One word on the subject of museums. The country knows that the art museum at South Kensington has been extended at very great cost. Something like half a million of money has been spent in the erection of this building. Now people are beginning to realise that our collection of art objects is the finest not only in. Europe, but in the world. I am glad to think that since the opening of that building that the number of people who have visited it has been enormously on the increase. But we have still nothing but an old temporary building, in which our valuable science collection is housed. I hope it may be possible in the near future to give that great collection a better building in which to be exhibited, and to give those who lend and give to that museum some security that the objects which they give will be well preserved and well exhibited. I do not apologise to the House, although I may have detained hon. Members for a long time, for dwelling upon these matters, for I think that it is necessary that we should occasionally take stock of our educational progress. We are securing now better teachers for our pupils, smaller classes for the pupils; the extension of tuition in moral subjects like temperance is greater every year. Domestic training is being made more real and is likely to have a greater effect on the girls that pass through our schools. Physical training will affect boys and girls alike. Handicapped as we are by the heavy cost of this development, I believe we are still making substantial progress. We may still devote some part of our time, and a very large part of our money, to the schools in which no less than 6,000,000 of our children are constantly being educated; for therein is decided, not only the fact of individual happiness, but the fate of the nation itself.


I should like to congratulate the right hon. Gentleman on the very full, clear, and interesting statement which he has put before us. It needed no apology for his making such a statement, and I am glad that he has returned to what was the invariable practice until four years ago—that the representative of the Board of Education or the Education Department in this House, when he asks for millions of money, should tell the House what is his policy, what he has been doing, and what it is proposed to do in the future. I am. glad the right hon. Gentleman has reverted to a salutary practice, which I hope henceforth will not be departed from. The right hon. Gentleman has made a conciliatory speech upon religious subjects. He has touched upon them lightly, and I do not wish to touch upon them at any length. He has recounted to us the reasons why in this, what I believe would be a very salutary provision in his training college regulations, he has taken the action he has. I am sorry to find that his view that those who will be expected to give religious teaching, denominational or undenominational, should learn how to teach before giving it, has not proved acceptable to a large number of the supporters who sit behind him, and that his action in this matter is a reversion to the historical parallel of the Duke of York, who marched 10,000 men up to the top of the hill and then marched them back again.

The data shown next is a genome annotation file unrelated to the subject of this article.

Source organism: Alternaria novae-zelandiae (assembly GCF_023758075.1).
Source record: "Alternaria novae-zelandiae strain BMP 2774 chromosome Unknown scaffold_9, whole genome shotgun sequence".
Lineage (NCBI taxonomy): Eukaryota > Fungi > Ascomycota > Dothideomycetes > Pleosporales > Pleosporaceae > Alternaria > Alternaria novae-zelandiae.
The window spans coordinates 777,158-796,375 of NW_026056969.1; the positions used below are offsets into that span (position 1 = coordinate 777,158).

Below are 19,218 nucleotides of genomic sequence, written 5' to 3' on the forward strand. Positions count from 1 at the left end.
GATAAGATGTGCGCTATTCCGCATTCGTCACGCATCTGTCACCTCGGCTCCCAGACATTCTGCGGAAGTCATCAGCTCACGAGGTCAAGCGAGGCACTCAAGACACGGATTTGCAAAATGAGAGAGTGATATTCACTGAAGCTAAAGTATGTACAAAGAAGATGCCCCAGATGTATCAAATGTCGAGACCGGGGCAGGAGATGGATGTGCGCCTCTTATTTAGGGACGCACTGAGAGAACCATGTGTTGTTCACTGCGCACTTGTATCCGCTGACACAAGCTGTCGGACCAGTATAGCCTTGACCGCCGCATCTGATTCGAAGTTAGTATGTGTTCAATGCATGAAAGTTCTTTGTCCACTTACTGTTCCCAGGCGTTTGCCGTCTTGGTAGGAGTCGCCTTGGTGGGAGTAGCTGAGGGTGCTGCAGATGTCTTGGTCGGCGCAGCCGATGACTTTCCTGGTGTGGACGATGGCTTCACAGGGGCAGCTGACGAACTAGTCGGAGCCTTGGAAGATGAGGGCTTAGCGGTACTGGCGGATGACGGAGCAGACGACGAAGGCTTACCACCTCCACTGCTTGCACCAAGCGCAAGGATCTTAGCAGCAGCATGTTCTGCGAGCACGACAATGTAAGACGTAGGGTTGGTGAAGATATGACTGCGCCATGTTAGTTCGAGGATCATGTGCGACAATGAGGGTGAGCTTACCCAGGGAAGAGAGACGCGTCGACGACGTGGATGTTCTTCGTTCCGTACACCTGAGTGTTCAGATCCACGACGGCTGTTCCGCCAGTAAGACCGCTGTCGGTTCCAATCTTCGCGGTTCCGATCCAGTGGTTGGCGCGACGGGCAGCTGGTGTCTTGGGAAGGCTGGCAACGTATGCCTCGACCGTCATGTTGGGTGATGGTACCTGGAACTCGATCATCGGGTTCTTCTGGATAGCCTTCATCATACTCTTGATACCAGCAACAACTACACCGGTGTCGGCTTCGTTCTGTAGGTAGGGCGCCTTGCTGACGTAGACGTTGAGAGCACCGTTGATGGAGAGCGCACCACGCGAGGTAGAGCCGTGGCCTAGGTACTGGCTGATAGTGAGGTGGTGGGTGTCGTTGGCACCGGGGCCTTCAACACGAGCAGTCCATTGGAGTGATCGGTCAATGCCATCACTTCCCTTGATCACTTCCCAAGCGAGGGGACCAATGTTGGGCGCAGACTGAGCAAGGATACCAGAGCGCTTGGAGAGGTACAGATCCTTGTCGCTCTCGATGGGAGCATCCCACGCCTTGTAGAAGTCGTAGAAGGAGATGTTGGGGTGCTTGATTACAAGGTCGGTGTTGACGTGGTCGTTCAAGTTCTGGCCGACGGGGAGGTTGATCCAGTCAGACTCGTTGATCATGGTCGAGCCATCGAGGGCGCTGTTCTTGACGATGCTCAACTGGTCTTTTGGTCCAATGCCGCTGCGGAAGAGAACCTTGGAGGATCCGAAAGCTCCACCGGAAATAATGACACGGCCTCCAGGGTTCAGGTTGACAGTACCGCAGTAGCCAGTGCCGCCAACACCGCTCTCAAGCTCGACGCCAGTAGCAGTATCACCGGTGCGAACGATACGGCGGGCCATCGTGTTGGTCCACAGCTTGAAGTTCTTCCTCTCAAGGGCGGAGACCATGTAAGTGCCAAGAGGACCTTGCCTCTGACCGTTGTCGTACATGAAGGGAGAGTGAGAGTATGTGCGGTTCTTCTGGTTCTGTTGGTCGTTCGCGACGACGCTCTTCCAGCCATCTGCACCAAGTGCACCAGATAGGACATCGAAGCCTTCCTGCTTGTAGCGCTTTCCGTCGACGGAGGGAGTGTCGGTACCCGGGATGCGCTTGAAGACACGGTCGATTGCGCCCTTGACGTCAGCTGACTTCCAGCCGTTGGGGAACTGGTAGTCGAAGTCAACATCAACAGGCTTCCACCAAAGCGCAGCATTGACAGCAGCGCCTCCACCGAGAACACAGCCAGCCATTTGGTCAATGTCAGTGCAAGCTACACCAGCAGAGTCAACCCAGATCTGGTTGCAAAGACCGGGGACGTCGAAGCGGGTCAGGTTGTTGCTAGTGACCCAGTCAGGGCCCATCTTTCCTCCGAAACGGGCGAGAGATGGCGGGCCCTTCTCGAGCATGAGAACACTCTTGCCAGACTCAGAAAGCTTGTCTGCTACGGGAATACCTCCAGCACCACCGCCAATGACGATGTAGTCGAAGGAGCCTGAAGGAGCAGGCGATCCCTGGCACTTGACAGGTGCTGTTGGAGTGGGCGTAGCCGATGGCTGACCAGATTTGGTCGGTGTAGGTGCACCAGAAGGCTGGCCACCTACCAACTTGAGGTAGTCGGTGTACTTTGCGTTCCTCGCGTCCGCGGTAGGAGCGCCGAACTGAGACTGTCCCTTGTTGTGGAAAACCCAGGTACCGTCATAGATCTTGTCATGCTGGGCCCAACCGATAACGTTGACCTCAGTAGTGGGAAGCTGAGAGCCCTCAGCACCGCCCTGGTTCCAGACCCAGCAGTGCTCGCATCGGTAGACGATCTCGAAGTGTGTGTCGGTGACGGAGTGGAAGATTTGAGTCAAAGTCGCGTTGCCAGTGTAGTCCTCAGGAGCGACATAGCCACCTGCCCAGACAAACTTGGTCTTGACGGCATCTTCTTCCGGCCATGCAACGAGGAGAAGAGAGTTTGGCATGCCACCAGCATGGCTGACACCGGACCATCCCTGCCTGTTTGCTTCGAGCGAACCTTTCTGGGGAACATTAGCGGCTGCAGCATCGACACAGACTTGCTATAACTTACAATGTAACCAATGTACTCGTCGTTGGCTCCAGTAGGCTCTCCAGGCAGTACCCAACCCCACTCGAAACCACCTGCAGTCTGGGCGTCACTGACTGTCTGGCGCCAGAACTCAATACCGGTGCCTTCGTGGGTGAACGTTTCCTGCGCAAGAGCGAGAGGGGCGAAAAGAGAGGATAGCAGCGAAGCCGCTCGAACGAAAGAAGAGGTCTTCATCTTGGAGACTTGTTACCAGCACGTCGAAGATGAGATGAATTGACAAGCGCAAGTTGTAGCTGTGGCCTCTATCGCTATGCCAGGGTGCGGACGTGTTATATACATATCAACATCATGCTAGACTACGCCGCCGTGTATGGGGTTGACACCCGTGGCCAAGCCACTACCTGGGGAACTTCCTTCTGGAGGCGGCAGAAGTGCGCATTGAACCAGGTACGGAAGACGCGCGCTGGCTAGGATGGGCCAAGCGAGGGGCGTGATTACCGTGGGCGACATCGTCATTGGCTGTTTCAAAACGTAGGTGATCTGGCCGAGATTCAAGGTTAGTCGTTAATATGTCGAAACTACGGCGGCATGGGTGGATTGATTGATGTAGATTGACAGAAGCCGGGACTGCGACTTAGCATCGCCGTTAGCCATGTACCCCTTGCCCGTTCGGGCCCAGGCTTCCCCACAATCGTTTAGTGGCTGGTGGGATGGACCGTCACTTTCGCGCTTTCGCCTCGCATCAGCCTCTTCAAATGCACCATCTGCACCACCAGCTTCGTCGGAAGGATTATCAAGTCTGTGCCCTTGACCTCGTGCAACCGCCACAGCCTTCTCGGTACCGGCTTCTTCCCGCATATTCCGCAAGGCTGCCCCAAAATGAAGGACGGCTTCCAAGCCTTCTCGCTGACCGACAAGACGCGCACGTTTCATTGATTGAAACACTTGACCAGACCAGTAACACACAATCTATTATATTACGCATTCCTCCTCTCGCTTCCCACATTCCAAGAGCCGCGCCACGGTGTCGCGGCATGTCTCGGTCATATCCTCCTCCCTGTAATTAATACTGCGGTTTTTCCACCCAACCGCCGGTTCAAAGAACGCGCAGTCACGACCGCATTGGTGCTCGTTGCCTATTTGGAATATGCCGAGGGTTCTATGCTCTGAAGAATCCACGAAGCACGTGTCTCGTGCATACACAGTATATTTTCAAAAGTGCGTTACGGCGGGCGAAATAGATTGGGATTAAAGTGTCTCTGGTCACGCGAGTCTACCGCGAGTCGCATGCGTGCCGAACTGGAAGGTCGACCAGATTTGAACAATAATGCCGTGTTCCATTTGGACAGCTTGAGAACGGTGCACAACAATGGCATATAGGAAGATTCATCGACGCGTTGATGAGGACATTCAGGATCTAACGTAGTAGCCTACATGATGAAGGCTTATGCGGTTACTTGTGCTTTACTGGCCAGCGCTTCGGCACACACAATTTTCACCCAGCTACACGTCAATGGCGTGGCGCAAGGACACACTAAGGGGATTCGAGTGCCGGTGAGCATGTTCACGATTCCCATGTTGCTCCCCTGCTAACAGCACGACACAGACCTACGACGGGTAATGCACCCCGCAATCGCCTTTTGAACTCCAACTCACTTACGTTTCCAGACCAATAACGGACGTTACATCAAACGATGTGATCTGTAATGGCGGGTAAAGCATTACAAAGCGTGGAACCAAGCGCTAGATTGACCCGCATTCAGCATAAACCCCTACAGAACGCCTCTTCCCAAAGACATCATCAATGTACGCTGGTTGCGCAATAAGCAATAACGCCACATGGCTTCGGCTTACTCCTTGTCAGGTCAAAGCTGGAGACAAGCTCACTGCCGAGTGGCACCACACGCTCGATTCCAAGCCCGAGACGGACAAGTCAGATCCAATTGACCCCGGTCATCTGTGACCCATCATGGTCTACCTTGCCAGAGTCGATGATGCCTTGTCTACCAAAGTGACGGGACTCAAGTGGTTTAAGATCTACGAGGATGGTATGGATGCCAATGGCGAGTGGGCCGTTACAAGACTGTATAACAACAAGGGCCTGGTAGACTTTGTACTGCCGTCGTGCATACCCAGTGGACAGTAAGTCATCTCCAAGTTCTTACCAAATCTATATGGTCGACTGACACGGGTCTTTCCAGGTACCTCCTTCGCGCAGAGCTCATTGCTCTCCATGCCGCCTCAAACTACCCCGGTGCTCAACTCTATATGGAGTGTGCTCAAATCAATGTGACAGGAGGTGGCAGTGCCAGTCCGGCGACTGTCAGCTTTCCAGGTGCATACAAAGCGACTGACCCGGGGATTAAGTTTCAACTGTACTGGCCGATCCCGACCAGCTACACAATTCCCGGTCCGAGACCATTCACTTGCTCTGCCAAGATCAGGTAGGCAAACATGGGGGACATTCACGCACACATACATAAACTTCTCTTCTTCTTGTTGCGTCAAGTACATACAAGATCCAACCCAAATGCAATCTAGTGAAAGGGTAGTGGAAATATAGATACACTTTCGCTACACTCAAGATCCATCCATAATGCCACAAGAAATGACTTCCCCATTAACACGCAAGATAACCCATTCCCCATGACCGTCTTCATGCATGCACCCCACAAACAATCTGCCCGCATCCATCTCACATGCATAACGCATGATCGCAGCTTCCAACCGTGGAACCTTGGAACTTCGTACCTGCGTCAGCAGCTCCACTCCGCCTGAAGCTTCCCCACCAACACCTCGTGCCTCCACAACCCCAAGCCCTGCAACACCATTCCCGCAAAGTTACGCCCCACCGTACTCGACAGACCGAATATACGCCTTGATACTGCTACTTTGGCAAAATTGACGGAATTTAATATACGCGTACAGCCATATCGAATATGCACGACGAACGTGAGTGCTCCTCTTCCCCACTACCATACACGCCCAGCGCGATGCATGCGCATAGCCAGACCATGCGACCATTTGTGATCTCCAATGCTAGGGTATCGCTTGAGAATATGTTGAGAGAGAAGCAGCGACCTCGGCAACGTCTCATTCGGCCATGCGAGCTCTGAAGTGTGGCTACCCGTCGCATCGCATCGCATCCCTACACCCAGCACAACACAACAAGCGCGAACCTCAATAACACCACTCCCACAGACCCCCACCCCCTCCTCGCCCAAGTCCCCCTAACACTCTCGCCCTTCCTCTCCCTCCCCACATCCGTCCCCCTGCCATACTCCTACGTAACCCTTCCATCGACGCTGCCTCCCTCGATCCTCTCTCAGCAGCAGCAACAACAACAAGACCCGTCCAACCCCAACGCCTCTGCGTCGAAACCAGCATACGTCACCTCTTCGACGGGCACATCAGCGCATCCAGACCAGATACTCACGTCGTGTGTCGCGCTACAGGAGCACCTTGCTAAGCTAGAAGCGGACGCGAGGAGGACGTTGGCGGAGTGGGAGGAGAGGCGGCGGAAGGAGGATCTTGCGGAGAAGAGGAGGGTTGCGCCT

I do not wish, however, to dwell in a discussion which is mainly educational on matters of religious controversy. But I do-not wish the right hon. Gentleman to think that, although we fully recognise the conciliatory character of the administration of his Department, we have nothing to complain of, as there are cases of oppression in Wales and the West Riding of Yorkshire. There is the case of the school at Penmacho, in which the local authority has differentiated most unfairly, to the educational disadvantage of the school, between that school and other schools in charge of the council. There is a secondary school at Dewsbury in the West Riding, where the local authority, in clear defiance of section 4 of the Act of 1902, has insisted upon an alteration in the religious syllabus of the school. I am sorry to find that the Board of Education have not insisted upon the observance of the law, and that the governing body of the school have been compelled, from pecuniary reasons, to alter their scheme. There are these and other cases in which we feel that the Board of Education has not used the powers at his disposal to insist upon the observance of the law.